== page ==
Rationale: We want to make sure users can get additional information about a package, and it saves a separate search for the tool. Furthermore some tools with name collisions have to be renamed to fit into the conda channel and the homepage is an unambiguous original source.

How to resolve: Add the url in the about section.


Reason for failing: Missing a summary.

Rationale: We want to provide a minimal amount of information about the package.

How to resolve: add a short descriptive summary in the about section.


Reason for failing: No license provided.

Rationale: We need to ensure that adding the package to bioconda does not violate the license

How to resolve: Add the license in the about section. There are some ways of accommodating some licenses; see the GATK package for one method.


Reason for failing: No tests provided.

Rationale: We need at least minimal tests to ensure the programs can be found on the path to catch basic installation errors.

How to resolve: Add basic tests to ensure the software gets installed; see Tests for more info.


Reason for failing: Missing a hash in the source section.

Rationale: Hashes ensure that the source is downloaded correctly without being corrupted.

How to resolve: Add a hash in the source section. See Hashes for more info.


Reason for failing: The package should be labelled as noarch.

Rationale: A noarch package should be created for pure Python packages, data packages, or packages that do not require compilation. With this a single noarch package can be used across multiple platforms and (in case of Python) Python versions, which saves on build time and saves on storage space on the bioconda channel.

How to resolve: For pure Python packages, add noarch: python to the build section. Don’t do this if your Python package has a command line interface, as these are not independent of the Python version! For other generic packages (like a data package), add noarch: generic to the build section. See here for more details.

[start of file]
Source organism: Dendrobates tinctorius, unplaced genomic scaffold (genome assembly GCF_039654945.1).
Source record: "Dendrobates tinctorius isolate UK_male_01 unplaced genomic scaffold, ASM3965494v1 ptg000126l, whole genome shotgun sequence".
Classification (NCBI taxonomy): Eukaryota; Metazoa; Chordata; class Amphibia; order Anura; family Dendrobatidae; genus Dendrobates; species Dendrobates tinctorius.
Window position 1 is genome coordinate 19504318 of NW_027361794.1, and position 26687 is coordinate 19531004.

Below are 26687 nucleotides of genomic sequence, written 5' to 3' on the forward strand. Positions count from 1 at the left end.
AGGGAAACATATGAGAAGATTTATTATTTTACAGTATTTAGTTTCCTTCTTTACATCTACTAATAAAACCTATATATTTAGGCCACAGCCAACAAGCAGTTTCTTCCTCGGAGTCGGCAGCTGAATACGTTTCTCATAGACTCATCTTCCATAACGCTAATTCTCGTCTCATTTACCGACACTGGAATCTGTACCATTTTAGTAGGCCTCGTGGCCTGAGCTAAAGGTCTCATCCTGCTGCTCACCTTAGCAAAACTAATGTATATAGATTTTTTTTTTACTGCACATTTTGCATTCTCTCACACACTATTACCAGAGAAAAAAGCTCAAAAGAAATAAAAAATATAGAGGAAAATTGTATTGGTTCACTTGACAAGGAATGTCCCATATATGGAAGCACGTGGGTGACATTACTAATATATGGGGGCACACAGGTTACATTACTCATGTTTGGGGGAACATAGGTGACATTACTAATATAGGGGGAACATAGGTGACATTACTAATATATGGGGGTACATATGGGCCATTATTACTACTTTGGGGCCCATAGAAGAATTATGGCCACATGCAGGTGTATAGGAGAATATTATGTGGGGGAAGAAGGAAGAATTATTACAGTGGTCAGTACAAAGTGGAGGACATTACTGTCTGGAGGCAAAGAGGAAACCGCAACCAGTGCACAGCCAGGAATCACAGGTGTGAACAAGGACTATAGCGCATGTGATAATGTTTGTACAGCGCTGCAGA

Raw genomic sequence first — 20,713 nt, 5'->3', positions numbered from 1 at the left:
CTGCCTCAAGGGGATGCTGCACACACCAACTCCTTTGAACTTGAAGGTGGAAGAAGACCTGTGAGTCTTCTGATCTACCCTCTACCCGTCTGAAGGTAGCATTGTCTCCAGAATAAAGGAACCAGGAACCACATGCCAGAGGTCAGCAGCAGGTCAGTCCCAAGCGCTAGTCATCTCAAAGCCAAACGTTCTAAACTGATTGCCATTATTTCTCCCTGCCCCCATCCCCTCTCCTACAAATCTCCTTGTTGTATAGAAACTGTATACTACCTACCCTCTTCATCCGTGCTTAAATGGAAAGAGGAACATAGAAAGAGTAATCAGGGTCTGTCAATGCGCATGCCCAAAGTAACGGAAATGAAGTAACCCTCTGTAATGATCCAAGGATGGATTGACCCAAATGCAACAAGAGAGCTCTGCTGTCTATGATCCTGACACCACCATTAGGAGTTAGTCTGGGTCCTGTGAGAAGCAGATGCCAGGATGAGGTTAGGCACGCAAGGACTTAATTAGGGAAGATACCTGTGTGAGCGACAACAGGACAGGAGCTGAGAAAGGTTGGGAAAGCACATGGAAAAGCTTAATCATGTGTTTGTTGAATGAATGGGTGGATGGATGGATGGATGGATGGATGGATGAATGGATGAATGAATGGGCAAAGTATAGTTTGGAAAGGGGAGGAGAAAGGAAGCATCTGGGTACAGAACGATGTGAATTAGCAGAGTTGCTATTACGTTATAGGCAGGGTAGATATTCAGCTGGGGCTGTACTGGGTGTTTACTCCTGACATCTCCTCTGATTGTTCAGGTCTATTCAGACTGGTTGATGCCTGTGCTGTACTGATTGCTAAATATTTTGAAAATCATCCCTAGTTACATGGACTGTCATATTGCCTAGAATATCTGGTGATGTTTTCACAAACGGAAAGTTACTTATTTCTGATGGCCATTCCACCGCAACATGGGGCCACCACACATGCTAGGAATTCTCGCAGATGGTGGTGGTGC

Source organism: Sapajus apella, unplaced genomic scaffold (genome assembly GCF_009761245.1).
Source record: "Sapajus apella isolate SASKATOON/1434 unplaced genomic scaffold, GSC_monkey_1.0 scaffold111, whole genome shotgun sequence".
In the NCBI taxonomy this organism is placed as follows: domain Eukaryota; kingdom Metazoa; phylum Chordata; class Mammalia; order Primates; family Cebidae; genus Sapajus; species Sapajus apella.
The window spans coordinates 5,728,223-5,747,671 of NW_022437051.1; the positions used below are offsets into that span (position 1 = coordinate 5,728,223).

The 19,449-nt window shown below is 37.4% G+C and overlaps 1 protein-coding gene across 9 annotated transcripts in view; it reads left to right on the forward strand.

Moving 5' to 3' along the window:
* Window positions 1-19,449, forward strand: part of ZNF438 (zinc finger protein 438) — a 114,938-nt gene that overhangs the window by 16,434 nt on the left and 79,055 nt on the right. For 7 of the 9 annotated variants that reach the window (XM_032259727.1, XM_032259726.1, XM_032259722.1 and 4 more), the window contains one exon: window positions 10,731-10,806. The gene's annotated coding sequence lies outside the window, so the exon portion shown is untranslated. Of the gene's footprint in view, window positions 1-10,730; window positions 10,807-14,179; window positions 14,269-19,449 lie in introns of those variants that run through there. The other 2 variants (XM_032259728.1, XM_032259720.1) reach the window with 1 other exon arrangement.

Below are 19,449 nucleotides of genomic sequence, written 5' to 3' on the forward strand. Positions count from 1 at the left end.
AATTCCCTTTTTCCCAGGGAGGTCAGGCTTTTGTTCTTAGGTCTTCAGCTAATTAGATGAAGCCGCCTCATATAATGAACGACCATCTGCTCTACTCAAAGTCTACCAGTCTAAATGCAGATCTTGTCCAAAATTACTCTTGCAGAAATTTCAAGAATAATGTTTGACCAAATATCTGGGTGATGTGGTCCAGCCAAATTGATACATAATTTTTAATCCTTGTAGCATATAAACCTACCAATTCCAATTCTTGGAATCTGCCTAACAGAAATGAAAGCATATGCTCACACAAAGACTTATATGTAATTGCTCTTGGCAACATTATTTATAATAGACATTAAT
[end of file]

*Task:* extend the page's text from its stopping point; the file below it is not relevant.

Reason for failing: The package should not be labelled as noarch.

Rationale: The package defines gcc as a dependency, or it contains a build/skip section. In both cases, this means that there should be platform specific versions of this package. This also holds for skipping Python versions, because noarch: python also implies that the resulting package will work with all Python versions. This is typically not the case if you skip a Python version.

How to resolve: Remove the noarch statement.


Reason for failing: The source section uses a git URL.

Rationale: While this is supported by conda, we prefer to not use this method since it is not always reproducible. Furthermore, the Galaxy team mirrors each successfully built bioconda recipe. Mirroring git_urls is problematic.

How to resolve: Use a direct URL. Ideally a github repo should have tagged releases that are accessible as tarballs from the “releases” section of the github repo.


Reason for failing: The recipe has a dependency of perl-threaded.

Rationale: Previously bioconda used perl-threaded as a dependency for Perl packages, but now we are using perl instead. When one of these older recipes is updated, it will fail this check.

How to resolve: Change perl-threaded to perl.


Reason for failing: The recipe has a dependency of java-jdk.

Rationale: Previously bioconda used java-jdk as a dependency for Java packages, but now we are using openjdk instead. When one of those older recipes is updated, it will fail this check.

How to resolve: Change java-jdk to openjdk.

uses_setuptools (currently disabled)

Reason for failing: The recipe has setuptools as a run dependency.

Rationale: setuptools is typically used to install dependencies for Python packages but most of the time this is not needed within a conda package as a run dependency.